Are ü annoyed yet?

I went to the Taste Festival in London the other week (if you’re thinking of going next year, it was a collosal, pretentious waste of money).

But one of the companies promoting its wares there was , the people who make those nice puddings you can buy in Sainsbury’s. Not exactly Michelin-starred cuisine, but very nice nonetheless.

I just got around to visiting the company’s website. I was immediately irritated by the gimmicky use of the umlauted ‘ü’ wherever a ‘u’ or ‘you’ would normally suffice. Check this out:

“So over to ü! Just upload ür masterpiece here and get ür friends, family, neighbours, people in the street, long-lost Facebook friends… (ü get the drift!) to vote for ü. Ü can view all the entries in the Gallery and see who’s currently in the Top 5 on the right here.”

Honestly, it’s hurting my eyes just to read that. Stop it. Right now.

I don’t honestly know if the ‘ü’ within the name of the company is an affectation or not (the company website suggests the name’s origins are in Belgium). Either way, the use of the letter like this is quite ridiculous.

I suppose it’s an attempt to be quirky, friendly, and echo the brand throughout the promotional copy. But actually it comes off as clumsy and makes the text less readable because your eyes jolt each time they run into a ‘ü’ in an unexpected place.

I can’t imagine it’s particularly screenreader or search engine friendly either. In all, a big thümbs down.

Top shelf only

Adult cerealsWhen did Sainsbury’s start checking your ID before letting you buy cornflakes? They really could have thought of a more sensible name. Like simply ‘cereals’, for instance.

I don’t want to feel like I’m buying restricted goods when I’m just after a bit of breakfast. And what on earth constitutes an ‘adult cereal’ anyway? Honestly – no wonder Tesco is the market leader by a mile.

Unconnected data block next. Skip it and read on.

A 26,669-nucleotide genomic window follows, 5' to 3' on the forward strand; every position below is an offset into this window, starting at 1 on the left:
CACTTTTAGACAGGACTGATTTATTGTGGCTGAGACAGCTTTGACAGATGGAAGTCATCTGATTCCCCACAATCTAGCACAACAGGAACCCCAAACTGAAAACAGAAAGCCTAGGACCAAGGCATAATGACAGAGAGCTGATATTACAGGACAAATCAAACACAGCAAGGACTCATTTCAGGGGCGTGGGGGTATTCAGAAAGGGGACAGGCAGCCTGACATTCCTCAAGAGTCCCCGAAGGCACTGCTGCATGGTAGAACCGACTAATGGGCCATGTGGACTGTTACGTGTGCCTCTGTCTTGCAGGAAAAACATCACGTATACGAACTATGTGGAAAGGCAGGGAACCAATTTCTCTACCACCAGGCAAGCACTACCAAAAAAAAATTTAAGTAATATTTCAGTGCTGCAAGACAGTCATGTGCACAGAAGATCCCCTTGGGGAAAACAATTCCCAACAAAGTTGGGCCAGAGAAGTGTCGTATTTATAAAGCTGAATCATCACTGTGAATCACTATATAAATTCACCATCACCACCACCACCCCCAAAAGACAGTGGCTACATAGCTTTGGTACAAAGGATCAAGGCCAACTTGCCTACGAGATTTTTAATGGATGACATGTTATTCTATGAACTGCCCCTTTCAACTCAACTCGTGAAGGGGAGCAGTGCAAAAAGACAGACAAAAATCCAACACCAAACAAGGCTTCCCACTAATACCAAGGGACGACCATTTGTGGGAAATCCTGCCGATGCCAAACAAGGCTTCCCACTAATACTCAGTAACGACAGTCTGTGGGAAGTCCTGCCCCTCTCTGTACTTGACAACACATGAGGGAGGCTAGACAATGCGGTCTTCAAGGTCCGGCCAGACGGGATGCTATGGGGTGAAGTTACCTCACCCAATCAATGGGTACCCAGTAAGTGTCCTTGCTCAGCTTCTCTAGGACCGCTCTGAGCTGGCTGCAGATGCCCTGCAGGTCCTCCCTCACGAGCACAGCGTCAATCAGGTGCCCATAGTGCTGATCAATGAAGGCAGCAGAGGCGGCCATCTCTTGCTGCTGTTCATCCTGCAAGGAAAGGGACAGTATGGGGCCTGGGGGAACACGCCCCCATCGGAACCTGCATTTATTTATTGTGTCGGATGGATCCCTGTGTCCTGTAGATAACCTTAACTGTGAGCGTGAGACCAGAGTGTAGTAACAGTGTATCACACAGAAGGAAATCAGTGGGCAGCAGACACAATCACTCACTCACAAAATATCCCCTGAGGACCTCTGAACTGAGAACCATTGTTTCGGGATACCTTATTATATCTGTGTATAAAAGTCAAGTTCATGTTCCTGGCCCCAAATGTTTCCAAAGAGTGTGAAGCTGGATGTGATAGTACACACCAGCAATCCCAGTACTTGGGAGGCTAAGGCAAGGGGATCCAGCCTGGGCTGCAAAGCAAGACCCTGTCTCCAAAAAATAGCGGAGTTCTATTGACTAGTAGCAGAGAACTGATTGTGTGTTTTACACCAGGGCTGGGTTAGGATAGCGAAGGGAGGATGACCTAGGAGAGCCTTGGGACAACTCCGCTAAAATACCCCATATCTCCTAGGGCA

When product names go bad

Sarah Jessica Parker doesn’t seem to have done much since Sex and the City (this isn’t a typical start to a blog posting, I know, but bear with me for a minute).

However, she has launched a couple of perfumes. The first was called ‘Lovely‘. As product names go, this is like launching a car called the Toyota Fast, or flogging bottled water called Damp. I think there’s a slight possibility it’s some sort of parody, but even if it is, that’s just the sort of contrived nonsense only a perfume manufacturer could come up with.

It doesn’t get any better. The second fragrance is called ‘Covet‘. Covet? You’d never buy a mobile phone called the Nokia You Really Want This. And neither should you buy this perfume. If they can’t be bothered thinking up a good name, do you think they took much time worrying about the smell?

If I’m honest, I’m not sure what conclusions to draw from this. I really just wanted to point out a truly dire piece of naming. Lovely? It isn’t. Covet? I don’t. Sarah Jessica Parker should probably stick to acting.